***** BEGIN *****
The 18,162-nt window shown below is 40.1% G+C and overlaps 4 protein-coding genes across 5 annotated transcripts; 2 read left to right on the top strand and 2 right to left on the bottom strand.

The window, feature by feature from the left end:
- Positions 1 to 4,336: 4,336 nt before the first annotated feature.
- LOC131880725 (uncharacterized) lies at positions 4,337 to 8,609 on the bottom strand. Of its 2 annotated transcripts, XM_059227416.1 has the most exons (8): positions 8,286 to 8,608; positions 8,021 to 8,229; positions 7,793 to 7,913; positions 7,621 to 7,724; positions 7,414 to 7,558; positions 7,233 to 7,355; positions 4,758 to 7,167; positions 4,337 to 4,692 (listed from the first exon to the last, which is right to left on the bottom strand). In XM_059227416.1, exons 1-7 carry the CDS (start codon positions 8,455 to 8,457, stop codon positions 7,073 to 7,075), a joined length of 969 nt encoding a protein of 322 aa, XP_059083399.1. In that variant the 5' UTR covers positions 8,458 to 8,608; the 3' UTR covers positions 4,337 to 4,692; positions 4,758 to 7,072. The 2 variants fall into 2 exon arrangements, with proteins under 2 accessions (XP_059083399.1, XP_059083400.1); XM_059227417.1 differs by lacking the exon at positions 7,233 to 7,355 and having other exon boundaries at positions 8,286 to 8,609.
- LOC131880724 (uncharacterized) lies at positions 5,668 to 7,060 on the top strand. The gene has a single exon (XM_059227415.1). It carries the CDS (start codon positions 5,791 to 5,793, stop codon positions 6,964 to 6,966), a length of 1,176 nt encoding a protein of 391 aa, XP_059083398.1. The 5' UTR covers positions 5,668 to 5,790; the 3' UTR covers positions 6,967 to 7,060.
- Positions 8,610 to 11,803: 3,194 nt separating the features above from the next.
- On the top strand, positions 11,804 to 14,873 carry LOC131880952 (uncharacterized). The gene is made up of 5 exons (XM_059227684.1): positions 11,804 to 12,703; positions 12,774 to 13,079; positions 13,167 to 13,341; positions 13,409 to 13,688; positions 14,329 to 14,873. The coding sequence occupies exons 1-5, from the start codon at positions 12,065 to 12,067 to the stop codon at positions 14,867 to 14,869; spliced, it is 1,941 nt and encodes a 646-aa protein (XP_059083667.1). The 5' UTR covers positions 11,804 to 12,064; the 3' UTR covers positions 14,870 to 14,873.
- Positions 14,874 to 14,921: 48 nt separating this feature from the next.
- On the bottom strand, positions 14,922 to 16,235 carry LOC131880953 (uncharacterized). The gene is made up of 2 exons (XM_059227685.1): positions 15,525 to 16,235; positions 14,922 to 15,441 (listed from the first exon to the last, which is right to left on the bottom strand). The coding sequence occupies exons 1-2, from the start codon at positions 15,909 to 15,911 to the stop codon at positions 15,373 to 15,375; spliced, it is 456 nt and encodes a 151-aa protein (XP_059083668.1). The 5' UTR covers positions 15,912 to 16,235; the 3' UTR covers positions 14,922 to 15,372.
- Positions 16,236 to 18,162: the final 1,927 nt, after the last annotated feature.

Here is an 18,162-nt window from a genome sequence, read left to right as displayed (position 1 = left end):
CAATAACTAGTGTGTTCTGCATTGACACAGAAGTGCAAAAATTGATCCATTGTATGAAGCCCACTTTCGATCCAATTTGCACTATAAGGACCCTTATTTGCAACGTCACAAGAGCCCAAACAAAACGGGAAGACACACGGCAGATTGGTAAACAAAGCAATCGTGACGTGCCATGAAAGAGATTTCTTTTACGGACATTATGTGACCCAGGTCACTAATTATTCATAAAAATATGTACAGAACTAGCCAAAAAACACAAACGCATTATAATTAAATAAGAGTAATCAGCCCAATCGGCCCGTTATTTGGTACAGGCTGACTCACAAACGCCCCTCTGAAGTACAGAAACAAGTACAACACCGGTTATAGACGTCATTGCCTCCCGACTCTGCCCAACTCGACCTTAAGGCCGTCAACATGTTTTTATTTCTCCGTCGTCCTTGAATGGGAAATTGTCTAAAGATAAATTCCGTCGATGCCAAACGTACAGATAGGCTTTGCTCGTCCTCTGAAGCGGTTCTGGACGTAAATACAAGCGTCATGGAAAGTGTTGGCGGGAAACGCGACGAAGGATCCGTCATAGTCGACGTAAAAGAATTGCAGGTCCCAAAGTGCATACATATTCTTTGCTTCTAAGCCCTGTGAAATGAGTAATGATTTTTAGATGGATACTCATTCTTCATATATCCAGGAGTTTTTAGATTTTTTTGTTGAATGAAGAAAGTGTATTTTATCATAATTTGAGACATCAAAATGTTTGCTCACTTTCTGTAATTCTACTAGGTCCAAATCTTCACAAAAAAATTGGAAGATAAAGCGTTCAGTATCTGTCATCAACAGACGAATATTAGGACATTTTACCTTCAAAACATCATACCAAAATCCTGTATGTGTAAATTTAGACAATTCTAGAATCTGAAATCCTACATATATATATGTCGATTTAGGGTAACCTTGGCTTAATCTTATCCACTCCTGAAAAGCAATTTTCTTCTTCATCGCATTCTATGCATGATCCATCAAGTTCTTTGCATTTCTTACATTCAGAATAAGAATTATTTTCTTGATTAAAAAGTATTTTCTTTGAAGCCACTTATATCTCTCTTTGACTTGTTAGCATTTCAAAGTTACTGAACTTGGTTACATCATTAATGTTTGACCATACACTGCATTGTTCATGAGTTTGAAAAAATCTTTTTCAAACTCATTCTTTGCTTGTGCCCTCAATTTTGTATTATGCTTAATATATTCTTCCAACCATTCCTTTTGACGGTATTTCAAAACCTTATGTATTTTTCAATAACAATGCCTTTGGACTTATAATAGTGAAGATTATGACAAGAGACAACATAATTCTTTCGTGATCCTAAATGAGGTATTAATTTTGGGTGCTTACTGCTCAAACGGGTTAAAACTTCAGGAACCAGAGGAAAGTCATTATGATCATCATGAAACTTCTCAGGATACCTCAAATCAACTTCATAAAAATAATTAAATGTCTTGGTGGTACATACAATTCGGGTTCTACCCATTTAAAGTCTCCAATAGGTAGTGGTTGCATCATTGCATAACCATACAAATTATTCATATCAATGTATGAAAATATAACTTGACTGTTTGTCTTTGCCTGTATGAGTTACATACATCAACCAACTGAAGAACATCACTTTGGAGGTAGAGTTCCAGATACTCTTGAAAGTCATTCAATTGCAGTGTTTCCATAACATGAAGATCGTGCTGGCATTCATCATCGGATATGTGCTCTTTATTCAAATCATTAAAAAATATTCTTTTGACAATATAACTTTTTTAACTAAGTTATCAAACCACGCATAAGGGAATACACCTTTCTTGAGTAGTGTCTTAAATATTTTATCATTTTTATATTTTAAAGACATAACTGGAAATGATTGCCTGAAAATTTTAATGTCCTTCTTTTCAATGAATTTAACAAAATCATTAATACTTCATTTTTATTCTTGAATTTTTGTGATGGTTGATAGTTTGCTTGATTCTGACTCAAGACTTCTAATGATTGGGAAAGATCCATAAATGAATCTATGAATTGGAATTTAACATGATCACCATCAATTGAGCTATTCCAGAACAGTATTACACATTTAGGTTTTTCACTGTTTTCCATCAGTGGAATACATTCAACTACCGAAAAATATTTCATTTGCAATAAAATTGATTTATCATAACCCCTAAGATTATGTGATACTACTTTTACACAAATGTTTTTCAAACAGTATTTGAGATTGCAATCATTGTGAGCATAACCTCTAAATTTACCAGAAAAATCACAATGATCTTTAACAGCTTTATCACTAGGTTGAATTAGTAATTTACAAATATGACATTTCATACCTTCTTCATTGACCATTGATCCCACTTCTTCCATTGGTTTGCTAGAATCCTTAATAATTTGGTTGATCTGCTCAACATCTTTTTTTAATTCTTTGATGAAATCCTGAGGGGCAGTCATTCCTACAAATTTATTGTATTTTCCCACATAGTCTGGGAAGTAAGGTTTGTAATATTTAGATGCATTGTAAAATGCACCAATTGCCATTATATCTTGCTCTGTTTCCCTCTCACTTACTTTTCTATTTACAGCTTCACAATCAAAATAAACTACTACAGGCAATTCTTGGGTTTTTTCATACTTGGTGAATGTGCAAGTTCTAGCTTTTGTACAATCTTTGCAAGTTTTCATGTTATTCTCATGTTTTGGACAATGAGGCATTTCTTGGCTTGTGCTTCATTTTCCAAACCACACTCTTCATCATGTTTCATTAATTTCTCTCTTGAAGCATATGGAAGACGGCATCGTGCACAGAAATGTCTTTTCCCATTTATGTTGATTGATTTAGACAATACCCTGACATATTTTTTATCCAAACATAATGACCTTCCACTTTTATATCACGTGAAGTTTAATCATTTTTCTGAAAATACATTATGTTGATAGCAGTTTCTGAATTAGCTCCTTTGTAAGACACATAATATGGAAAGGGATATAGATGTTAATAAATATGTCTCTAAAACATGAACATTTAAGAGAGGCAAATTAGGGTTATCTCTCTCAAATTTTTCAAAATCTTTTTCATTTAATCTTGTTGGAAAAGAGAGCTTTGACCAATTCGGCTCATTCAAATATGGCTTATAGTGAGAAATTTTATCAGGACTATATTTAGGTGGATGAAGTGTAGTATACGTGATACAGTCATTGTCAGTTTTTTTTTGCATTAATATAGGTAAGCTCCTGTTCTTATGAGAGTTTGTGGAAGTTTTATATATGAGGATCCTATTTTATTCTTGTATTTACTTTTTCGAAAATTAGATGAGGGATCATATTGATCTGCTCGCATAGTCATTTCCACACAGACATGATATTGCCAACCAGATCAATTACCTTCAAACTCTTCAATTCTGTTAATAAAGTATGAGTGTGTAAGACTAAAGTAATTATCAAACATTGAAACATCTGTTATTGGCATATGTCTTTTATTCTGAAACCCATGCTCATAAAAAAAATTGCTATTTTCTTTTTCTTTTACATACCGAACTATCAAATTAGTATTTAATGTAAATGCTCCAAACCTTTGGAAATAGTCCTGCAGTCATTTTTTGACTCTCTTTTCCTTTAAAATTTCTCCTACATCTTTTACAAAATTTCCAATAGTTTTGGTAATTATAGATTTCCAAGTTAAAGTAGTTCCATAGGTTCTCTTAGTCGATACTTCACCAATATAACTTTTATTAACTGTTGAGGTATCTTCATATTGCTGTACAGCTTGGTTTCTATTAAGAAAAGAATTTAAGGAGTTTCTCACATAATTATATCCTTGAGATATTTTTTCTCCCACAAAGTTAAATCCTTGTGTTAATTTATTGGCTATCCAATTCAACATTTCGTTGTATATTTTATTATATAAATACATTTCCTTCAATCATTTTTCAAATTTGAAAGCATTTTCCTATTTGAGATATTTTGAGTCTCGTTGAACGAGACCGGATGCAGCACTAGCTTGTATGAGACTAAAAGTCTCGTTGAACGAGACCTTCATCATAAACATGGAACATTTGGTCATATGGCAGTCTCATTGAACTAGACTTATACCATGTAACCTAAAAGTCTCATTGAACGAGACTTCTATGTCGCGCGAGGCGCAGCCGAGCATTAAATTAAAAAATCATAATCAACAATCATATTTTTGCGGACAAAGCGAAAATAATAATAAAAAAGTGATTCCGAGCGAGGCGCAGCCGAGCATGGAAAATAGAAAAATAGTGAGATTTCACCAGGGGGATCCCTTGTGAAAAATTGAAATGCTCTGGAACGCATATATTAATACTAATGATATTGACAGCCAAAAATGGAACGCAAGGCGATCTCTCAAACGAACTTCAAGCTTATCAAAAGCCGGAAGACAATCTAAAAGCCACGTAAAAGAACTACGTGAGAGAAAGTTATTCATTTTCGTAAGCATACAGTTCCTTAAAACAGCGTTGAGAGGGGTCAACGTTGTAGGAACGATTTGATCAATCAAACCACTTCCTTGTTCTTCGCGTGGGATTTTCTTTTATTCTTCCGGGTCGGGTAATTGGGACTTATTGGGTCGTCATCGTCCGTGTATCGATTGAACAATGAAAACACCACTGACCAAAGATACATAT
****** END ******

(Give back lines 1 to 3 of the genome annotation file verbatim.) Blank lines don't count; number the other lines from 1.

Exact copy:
The 18,162-nt window shown below is 40.1% G+C and overlaps 4 protein-coding genes across 5 annotated transcripts; 2 read left to right on the top strand and 2 right to left on the bottom strand.

The window, feature by feature from the left end:
- Positions 1 to 4,336: 4,336 nt before the first annotated feature.